Posted by
7725 posts

1)Venice is in a foggy valley. My husband missed his CDG connection due to delayed take off coming from there and got home 15 hours late. Beware early morning flights. 2)As others have said, Amsterdam or Frankfurt are easier for changing. 3) You'll get in line for passport exit control at the Schengen exit airport. Any first flight would be an interior flight.

Posted by
2916 posts

As Bets said, Passport Control is at your Schengen exit. Your passport will probably be looked at several other times, but that's going to be airport security or an airline agent. I'm not sure what the sticker on the passport matter mentioned above was. I'm not sure that's ever happened to me in Europe.

Posted by
12384 posts

Avoiding early morning departures from Venice, as Bets suggested, is a good idea for many reasons. I don't think the connecting airport is all that important.

Posted by
823 posts

I find the plane change at Heathrow to particularly time consuming and fatiguing if changing between terminals 3 and 5 (common for flights to and from the US on a mix of US carriers and British Airways) because the bus ride. I try to leave myself three hours in order to account for flight arrival delays and queues at Passport Control and security.

Additionally, if arriving on a US carrier and needing ground assistance (wheel chair/trolley), good luck. American Airlines has dropped the ball horribly the last few times I've taken my mother through Heathrow. It's been bad enough that I'll only fly BA when traveling with Mom to/from Europe...

Posted by
250 posts

Thanks everyone! I will try to get at least 2 hours at the first stop and about 3 hours at the second one, but that is probably easier said than done.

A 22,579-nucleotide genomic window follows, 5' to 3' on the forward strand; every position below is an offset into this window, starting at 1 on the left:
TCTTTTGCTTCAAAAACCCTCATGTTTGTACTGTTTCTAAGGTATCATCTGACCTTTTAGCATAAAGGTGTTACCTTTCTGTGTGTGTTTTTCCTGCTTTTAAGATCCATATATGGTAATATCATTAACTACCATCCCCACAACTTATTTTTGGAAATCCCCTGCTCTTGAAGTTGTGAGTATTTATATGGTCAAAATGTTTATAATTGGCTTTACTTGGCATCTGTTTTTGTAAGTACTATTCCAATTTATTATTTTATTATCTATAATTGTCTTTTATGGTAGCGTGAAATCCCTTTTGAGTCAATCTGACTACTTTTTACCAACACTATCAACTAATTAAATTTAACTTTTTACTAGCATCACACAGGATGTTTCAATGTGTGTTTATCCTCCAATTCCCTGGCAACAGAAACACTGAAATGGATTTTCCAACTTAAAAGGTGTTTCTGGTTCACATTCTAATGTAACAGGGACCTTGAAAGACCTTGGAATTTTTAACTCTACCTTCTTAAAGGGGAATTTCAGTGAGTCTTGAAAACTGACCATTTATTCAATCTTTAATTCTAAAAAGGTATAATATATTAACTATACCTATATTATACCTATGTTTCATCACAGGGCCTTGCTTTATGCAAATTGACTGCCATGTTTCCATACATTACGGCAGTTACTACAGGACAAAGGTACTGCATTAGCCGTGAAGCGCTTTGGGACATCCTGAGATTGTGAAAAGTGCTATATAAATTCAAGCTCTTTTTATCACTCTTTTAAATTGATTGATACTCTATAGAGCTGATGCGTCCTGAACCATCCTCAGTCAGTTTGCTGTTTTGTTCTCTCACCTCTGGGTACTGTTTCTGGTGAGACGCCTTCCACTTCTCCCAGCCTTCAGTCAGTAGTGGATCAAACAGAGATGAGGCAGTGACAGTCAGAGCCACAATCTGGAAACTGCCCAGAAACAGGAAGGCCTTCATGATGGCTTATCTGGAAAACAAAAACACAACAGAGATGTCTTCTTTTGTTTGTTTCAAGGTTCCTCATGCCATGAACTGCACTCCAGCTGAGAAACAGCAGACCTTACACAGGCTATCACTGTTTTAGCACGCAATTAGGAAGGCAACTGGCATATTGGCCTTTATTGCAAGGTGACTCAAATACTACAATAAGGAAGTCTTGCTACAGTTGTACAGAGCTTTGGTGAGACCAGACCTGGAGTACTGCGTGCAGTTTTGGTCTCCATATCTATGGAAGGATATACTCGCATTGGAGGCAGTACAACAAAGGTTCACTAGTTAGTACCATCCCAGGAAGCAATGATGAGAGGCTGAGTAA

Posted by
8443 posts

I'm not sure exactly what the stickers on the back of the passport are for except they indicate an extra layer of security. I'm looking at my passport and I've got 3 that say Amsterdam Airport Schiphol, one that says Security ICTS and one that says Delta Security all with various initials and numbers scrawled on them all of them about .5 inch by a bit smaller. I did have a chat with one of the sticker agents a couple of years ago as the line was not moving and asked about taking them off. He said I could certainly do that when I got home but they would always leave a sticky place on the back of my passport so it was best to leave them on.

Since 2013 I've returned from the USA from Amsterdam X3, LHR X 1 and CDG X 1 so that looks like one for each return flight and all were on Delta.

Posted by
250 posts

Interesting. I never would have guessed European countries put stickers on passports. Do you know why just the stamp is not enough in Europe?

Posted by
8443 posts

It is in addition to the stamp. The stamp is on the inside pages by the person at the Immigration Border Control Desk.